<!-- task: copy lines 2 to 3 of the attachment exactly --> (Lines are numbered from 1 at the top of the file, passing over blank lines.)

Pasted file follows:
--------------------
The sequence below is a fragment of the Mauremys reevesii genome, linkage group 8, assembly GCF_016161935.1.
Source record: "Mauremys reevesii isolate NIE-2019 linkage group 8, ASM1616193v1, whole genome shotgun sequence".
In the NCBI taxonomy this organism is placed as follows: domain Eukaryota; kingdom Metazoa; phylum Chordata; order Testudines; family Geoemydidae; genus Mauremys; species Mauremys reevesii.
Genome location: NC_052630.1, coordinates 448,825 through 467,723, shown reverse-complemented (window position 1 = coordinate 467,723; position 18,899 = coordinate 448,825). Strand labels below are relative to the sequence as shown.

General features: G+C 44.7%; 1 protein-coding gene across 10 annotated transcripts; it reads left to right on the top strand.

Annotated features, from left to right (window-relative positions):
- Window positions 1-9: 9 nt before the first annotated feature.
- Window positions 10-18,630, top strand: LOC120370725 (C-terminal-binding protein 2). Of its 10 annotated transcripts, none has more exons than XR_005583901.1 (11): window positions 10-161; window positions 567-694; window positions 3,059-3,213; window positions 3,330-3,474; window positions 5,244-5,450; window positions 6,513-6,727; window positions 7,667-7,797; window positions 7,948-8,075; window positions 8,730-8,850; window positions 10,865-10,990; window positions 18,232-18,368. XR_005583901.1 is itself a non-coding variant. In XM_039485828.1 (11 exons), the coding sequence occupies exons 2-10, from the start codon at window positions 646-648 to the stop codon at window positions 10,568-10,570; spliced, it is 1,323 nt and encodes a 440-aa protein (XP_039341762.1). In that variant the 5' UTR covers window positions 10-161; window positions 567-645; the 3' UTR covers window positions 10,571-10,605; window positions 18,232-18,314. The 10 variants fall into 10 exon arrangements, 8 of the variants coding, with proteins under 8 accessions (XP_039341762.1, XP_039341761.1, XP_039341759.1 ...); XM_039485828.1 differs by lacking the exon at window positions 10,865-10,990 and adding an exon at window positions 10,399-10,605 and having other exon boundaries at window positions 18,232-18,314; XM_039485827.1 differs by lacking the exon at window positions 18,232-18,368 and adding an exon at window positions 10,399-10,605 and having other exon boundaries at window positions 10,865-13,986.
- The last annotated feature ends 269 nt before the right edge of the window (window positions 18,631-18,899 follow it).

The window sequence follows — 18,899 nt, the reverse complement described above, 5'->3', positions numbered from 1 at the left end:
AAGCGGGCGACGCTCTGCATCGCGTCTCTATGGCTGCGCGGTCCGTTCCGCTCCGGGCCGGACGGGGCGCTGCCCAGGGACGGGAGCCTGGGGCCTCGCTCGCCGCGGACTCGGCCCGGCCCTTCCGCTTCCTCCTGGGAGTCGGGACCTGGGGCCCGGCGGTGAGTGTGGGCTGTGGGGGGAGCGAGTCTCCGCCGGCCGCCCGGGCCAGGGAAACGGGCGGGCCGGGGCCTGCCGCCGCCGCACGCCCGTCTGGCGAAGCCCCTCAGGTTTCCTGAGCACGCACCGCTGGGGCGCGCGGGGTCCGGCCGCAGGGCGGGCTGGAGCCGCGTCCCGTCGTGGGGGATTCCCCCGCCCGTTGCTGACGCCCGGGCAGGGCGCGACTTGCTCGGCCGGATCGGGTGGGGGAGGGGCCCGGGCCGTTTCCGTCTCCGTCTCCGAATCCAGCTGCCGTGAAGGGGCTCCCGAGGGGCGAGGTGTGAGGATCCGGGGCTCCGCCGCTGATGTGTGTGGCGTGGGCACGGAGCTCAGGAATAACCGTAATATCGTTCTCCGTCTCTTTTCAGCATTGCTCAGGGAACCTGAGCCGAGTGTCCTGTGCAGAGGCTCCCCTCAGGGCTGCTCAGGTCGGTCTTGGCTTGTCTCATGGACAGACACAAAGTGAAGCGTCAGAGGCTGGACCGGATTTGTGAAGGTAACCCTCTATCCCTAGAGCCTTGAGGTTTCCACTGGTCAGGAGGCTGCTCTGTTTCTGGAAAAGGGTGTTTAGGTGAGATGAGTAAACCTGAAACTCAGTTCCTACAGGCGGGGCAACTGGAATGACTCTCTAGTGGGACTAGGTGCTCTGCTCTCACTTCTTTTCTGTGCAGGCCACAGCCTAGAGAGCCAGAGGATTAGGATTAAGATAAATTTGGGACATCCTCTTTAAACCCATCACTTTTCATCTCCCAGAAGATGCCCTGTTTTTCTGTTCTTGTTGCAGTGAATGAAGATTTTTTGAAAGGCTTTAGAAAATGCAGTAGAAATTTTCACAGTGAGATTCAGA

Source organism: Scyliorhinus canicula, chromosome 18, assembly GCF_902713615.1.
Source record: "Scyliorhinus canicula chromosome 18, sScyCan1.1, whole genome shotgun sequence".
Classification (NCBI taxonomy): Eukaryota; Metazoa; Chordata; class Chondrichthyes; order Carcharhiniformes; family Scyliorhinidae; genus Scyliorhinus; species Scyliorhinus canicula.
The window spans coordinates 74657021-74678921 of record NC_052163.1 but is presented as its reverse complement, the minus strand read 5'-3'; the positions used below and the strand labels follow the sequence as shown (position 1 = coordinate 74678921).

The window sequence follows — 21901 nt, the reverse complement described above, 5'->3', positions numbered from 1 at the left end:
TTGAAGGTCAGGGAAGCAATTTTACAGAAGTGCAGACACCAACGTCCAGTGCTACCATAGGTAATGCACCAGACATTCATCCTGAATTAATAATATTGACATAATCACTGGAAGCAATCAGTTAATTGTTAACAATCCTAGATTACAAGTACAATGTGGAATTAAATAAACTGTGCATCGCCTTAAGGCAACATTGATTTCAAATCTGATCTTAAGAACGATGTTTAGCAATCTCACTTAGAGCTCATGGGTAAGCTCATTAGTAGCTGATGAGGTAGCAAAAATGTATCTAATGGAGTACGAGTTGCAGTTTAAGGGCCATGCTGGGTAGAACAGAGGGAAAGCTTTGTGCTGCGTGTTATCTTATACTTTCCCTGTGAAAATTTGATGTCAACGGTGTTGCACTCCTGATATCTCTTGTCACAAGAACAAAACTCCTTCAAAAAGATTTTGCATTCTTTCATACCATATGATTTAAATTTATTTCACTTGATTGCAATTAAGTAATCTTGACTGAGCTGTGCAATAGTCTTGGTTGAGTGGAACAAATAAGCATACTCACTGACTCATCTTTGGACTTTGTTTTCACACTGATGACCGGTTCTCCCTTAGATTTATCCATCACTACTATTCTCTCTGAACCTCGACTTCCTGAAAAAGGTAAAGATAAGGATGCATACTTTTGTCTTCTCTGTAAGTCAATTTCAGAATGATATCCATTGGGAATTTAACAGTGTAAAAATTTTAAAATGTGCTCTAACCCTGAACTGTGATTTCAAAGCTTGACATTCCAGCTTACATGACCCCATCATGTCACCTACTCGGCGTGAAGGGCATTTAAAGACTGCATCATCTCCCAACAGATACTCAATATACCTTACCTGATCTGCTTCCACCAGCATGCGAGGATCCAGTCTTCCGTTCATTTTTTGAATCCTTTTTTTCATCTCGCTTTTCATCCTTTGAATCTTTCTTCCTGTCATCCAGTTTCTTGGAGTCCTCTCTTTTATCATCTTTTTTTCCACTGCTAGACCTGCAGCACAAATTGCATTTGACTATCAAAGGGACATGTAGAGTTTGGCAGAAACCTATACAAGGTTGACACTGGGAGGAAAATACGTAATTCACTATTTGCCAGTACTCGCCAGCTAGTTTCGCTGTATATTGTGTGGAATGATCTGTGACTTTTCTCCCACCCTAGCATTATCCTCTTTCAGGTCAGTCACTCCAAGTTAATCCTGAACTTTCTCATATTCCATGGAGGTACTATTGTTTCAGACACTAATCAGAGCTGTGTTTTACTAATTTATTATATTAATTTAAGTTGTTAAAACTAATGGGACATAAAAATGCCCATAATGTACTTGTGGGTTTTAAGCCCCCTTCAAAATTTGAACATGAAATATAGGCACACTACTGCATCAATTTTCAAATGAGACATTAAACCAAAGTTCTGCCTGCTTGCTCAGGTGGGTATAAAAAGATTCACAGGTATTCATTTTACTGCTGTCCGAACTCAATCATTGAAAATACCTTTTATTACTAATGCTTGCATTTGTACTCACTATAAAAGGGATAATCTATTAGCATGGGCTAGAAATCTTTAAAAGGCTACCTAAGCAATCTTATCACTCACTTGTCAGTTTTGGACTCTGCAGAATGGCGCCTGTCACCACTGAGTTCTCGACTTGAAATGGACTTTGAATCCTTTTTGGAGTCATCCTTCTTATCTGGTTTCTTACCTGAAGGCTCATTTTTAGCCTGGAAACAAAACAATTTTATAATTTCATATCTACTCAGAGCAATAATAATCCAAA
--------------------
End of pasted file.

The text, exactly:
Source record: "Mauremys reevesii isolate NIE-2019 linkage group 8, ASM1616193v1, whole genome shotgun sequence".
In the NCBI taxonomy this organism is placed as follows: domain Eukaryota; kingdom Metazoa; phylum Chordata; order Testudines; family Geoemydidae; genus Mauremys; species Mauremys reevesii.